Thursday, August 22, 2013

Capture your lecture, screen and more with Camtasia Relay

What is Camtasia Relay?

Camtasia Relay is an easy-to-use lecture capture tool, which allows you to capture your computer screen, audio and web camera video with the click of a button. One of the unique features that puts Camtasia Relay above other screen capture tools is that it allows you or your administration to automate the workflow; through the creation of profiles, instructors are able to create videos and automatically publish them to specific areas in iTunesU, YouTube, and other file destinations.

Why Use Camtasia Relay? 

For your students: 

  • Video resources allow students to review course content as many times as they need and at any time in the day 
  • Videos make it easy for students who were absent to review important material 

For you: 

  • Videos can help you “flip” your course 
  • At least for us at Harper College, you can use Camtasia Relay to record from the comfort of your home. You simply need to be on campus to upload your videos. Other colleges may have set up their permissions differently, but the infrastructure is there to allow at-home recording. 

What equipment do you need to record with Camtasia Relay? 

  • To record your screen and sound, you simply need your computer and a sound device (microphone, headset or built-in microphone). 
  •  To record your screen, sound and video, you need you computer, a sound device and webcam. What do you need in order to publish to iTunesU from Camtasia Relay?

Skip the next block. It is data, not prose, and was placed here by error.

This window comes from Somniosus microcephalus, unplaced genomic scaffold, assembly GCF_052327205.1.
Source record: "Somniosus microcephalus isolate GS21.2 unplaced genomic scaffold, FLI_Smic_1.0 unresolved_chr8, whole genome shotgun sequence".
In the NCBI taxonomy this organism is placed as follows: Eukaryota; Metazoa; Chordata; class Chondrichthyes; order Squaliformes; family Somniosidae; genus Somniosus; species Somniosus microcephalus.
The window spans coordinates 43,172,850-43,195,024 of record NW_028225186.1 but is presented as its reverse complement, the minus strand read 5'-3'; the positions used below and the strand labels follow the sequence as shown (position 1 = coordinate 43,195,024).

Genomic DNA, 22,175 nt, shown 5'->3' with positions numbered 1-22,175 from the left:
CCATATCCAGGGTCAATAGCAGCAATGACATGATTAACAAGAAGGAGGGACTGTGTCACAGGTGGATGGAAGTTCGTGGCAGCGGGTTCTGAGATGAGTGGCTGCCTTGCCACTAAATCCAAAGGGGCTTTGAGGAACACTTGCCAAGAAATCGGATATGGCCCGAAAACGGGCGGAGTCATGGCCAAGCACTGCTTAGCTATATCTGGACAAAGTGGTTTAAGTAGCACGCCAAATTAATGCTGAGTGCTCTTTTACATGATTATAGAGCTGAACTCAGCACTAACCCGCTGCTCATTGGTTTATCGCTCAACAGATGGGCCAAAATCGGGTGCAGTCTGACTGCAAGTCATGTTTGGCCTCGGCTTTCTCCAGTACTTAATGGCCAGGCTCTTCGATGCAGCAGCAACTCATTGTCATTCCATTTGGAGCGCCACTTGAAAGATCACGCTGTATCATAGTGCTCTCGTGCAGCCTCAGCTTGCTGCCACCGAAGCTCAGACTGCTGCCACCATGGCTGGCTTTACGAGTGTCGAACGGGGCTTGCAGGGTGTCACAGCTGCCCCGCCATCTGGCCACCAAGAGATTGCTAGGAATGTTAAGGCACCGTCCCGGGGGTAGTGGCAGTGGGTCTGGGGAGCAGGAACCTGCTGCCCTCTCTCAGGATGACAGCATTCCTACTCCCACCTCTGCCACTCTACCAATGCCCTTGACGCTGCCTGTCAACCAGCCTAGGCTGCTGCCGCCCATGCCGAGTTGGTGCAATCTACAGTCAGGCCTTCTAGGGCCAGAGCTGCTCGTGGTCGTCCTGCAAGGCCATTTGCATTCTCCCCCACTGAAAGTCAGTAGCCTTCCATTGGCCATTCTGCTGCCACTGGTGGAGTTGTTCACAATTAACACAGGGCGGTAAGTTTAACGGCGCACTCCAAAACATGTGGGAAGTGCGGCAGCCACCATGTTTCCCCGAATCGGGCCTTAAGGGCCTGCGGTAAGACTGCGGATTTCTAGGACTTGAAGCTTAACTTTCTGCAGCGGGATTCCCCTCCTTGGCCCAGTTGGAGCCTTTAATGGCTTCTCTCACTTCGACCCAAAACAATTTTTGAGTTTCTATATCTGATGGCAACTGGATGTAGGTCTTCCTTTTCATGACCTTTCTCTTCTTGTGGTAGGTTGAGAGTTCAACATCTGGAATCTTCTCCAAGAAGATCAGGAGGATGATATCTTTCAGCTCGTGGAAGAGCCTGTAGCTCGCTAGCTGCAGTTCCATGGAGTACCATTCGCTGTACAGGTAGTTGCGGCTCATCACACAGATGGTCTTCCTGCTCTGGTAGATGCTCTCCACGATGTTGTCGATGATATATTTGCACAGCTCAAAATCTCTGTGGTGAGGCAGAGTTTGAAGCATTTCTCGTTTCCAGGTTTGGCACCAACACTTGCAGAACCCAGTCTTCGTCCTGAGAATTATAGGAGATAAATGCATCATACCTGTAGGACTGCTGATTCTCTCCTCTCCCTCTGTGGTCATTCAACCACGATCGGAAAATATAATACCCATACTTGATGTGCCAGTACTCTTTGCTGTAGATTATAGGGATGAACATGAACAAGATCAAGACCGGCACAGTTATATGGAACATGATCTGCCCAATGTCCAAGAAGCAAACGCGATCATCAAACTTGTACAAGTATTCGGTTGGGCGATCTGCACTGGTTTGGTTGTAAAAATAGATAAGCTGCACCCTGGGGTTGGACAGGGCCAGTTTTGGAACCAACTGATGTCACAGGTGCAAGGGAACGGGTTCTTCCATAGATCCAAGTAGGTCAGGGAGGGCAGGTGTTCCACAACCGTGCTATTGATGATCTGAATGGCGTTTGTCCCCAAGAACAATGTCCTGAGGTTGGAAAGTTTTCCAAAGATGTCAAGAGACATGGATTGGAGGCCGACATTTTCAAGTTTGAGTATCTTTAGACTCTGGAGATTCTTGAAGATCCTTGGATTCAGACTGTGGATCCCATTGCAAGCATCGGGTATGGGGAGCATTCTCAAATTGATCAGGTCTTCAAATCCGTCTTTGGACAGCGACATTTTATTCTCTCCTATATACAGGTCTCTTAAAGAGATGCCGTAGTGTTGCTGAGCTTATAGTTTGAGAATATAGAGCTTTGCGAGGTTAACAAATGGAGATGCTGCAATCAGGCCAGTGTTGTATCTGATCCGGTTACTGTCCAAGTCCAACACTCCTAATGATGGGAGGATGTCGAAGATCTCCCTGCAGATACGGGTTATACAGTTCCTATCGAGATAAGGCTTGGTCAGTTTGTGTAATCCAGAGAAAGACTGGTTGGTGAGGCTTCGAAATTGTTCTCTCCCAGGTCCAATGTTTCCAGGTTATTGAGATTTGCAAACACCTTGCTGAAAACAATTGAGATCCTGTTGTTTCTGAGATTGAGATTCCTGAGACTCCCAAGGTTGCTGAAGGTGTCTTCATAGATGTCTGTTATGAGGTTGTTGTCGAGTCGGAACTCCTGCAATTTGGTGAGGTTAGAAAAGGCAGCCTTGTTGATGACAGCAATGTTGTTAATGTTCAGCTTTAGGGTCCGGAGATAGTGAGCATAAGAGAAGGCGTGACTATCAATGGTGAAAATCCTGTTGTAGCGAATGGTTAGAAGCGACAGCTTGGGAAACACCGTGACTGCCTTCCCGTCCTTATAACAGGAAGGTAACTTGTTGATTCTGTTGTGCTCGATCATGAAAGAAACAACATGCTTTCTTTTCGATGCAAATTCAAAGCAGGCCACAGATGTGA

• For Harper instructors, you simply need to be on campus with access to the internet. Recording can take place at home; just bring your laptop to campus, connect to the campus wifi, and your videos will automatically upload. Again, other colleges may set up their permissions differently, but the infrastructure is there to support this and other workflows.   

Best Practices for creating video resources: Shorter is better. 

Try to stay away from videos that are longer than 10 minutes, and preferably, try to keep your videos between 2 – 5 minutes long. Why, you ask?

  • The download time for five 5-minute videos is exponentially faster than the download time for one 25-minute video 
  • Your students may not have the bandwidth to download large files, and the longer the video, the larger the file. Since we strive to democratize learning, we want to make sure that all our students have the ability to access our video resources. 
  • Students are able to focus better on five 5-minute videos than one 25-minute video. 
  • Shorter videos with titles to indicate the content of the video are especially helpful so that if students need to review them later, they can review the one or two sections they need. With a 25 minute (or longer) video, it is harder to find the right section to review since it is one long sequence with no chapter subdivisions.

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